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So, for Glen Keane’s first directorial feature, I think he overall did a great job with his team in crafting this film’s story. If I had to say what the film is about, in terms of story and themes, I think the film is about family, love, dealing with loss, loneliness, and pushing forward. I think one of my favorite aspects of the writing is that there are fun little symbolic elements thrown into the mix, but they have layers to them. The more you invest your time into paying attention to the story, there are satisfying payoffs. For example, Chen says he can go through walls, and anytime that he does try to, he yells “No Barriers!” Well, sure there is a payoff to that aspect of his character, but you can also see it as a way of saying ‘there are no barriers between us as brother, sister, and family”. Even during the big family dinner sequence, the grandfather will throw out a line that may be about his obsessions with hairy crabs, but it matches with what is thematically going on with Fei Fei’s character at that moment. Even Fei Fei’s hair has little story elements to it, and I adore this much detail that Glen and Audrey Wells put into the story beats. I bring up these story beats because I think the trailer undersells the actual maturity and depth that the film offers. It’s very much a Smallfoot and Abominable situation, if you catch my drift with how the marketing made the films look sillier than they are. Don’t get me wrong, this film can be silly, and not all of its jokes land, but it’s still pretty funny with a fairly universal style of humor. Still, a lot of Over the Moon reminds me of how Moana and Studio Ghibli have handled antagonistic forces in films. Chang’e might be a goddess on the moon, but she isn’t evil or wants to wreck the world or the universe. She’s alone, and bitter about what happened in her past. There is more nuance to Chang’e and Fei Fei’s connection as characters, and it reminds me of films like Song of the Sea, where it plays around with the themes of emotion, love, and connection. Even if I think some characters could have had better connections or maybe a little more plot or scenes together, I can’t think of a character that was truly superficial to what was going on in the story. I know some people cringed when they saw Ken Jeong as Gobi, and they were dreading him being the comedic side character, but I found him pretty tolerable, and his scenes with Fei Fei are cute and earnest. He even gets some lines that help the story move forward.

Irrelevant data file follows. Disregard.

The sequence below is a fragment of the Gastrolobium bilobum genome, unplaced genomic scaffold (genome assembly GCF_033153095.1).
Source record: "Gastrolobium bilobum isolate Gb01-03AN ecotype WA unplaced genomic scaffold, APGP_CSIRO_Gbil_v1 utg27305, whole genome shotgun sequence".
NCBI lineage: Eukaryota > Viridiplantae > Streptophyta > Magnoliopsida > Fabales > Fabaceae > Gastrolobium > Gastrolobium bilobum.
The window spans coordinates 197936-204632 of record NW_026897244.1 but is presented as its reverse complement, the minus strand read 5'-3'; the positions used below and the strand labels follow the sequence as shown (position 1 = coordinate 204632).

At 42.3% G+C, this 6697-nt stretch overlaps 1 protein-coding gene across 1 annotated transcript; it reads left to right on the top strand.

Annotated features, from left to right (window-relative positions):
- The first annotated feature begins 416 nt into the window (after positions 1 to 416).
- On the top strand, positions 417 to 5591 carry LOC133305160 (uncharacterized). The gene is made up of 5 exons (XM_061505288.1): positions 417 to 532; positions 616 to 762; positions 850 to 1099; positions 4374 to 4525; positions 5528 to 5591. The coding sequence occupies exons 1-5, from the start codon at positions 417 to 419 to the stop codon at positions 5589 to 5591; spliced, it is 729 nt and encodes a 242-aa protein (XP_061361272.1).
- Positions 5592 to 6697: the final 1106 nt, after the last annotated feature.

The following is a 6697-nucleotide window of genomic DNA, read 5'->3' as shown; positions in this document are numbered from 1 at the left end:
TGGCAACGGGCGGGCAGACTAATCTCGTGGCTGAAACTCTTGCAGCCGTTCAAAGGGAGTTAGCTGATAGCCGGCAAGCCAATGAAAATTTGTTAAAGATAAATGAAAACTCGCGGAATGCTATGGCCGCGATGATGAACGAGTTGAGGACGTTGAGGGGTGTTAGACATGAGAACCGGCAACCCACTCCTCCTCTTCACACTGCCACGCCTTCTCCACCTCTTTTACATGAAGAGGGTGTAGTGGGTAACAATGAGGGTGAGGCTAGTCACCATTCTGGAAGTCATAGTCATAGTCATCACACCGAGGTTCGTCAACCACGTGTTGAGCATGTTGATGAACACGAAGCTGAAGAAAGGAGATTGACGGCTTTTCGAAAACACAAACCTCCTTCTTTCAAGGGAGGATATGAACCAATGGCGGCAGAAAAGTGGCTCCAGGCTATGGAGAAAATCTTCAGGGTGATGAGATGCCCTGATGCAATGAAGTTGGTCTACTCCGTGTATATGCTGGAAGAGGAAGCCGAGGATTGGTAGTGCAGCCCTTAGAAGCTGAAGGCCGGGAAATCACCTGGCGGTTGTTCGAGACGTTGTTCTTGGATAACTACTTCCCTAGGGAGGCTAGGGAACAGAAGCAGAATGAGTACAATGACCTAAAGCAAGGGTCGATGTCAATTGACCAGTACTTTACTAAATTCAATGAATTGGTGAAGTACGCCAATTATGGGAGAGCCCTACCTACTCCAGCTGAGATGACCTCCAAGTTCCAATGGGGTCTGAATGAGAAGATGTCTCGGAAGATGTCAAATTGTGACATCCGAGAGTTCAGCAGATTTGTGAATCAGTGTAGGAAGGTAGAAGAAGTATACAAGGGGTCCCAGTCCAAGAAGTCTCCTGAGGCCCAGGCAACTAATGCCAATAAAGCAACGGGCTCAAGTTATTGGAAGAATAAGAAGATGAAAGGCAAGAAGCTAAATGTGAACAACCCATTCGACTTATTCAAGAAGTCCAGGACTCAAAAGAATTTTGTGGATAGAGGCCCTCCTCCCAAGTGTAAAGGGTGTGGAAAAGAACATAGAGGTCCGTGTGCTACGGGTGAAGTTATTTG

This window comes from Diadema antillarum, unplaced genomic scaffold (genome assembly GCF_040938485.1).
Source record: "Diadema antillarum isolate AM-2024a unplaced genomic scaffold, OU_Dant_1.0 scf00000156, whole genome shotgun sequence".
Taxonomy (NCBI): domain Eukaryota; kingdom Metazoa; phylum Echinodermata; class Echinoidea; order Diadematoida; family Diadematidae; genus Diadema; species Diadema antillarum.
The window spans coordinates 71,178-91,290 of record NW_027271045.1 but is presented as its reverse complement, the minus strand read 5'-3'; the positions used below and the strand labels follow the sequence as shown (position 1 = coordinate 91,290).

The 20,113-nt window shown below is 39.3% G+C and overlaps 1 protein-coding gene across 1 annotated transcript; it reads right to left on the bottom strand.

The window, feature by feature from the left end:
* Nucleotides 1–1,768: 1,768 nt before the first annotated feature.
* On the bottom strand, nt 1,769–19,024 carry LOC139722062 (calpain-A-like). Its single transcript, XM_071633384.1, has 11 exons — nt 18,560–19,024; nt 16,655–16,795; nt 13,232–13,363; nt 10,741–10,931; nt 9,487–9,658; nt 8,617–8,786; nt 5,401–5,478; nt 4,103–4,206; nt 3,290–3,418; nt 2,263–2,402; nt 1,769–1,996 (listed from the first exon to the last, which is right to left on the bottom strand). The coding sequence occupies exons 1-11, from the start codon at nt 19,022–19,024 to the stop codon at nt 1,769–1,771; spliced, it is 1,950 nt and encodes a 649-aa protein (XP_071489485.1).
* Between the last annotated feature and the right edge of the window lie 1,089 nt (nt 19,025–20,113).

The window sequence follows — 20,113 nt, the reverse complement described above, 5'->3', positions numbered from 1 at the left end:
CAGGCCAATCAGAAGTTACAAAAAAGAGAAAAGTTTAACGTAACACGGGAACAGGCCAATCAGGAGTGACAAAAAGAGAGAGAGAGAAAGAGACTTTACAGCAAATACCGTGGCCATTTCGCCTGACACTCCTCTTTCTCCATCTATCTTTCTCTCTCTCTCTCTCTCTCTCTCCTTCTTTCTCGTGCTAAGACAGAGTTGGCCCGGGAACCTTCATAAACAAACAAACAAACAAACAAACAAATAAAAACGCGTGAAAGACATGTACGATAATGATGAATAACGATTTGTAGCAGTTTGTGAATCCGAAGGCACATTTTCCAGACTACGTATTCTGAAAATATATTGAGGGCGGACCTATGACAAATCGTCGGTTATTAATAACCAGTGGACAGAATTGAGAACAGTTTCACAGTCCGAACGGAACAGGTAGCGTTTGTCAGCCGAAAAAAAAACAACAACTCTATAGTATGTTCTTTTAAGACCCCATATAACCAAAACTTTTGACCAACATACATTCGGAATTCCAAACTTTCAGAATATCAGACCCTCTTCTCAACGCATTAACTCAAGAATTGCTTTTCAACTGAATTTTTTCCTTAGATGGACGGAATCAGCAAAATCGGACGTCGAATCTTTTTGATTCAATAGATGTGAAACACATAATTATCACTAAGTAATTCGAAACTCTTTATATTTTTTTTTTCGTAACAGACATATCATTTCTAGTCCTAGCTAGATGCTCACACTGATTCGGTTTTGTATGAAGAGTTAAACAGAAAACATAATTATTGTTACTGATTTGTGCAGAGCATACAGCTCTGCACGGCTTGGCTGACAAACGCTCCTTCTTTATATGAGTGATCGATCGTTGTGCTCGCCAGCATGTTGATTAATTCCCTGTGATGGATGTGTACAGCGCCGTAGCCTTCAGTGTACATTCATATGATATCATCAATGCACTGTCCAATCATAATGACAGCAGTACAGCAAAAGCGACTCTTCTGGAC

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Everything feels cohesive in this film, and that includes the animation. With Pearl Studios doing the previous year’s Abominable in 2019, and Sony Pictures Imageworks helping out, the animation in this film is high quality. The humans look great, their animation is expressive, and when we get to the kingdom of the moon, it’s a rainbow of colors. Seriously, when I saw the teaser back in June, and the new trailer recently, I loved the colors. It’s very unique compared to much that has come out this year. The simplistic designs and vibrant colors remind me of Yayoi Kusama or something Science Saru would do. It even has a little bit of the online world Summer Wars has. Now, since this is directed by an ex-Disney animation legend, of course, the movie is a musical. The music has a little bit of the magic that The Little Mermaid had, and that shouldn’t be a shock, since Keane was also an animator in that movie. The songs themselves are quite good. I might like some more than others, but I couldn’t find one that was pure filler or felt out of place. The team of Steven Price, Christopher Curtis, Marjorie Duffield, and Helen Park deserves a major shoutout for making some amazing music that captured that old Disney spirit that I think was missing from many of their recent output. It’s funny how ex-Disney animators have been able to be more Disney on top of their own identity than Disney themselves. The voice cast is also pretty strong, with a cast including Cathy Ang, Robert G Chiu, Phillipa Soo, Ken Jeong, John Cho, Ruthie Ann Miles, Margaret Cho, Sandra Oh, Kimiko Glenn, and Artt Butler. It’s a great cast, and I felt their genuine chemistry between the characters. I think my favorite moments are the scenes with the family. It reminds me of a time where we could get together for a big family meal around the holidays.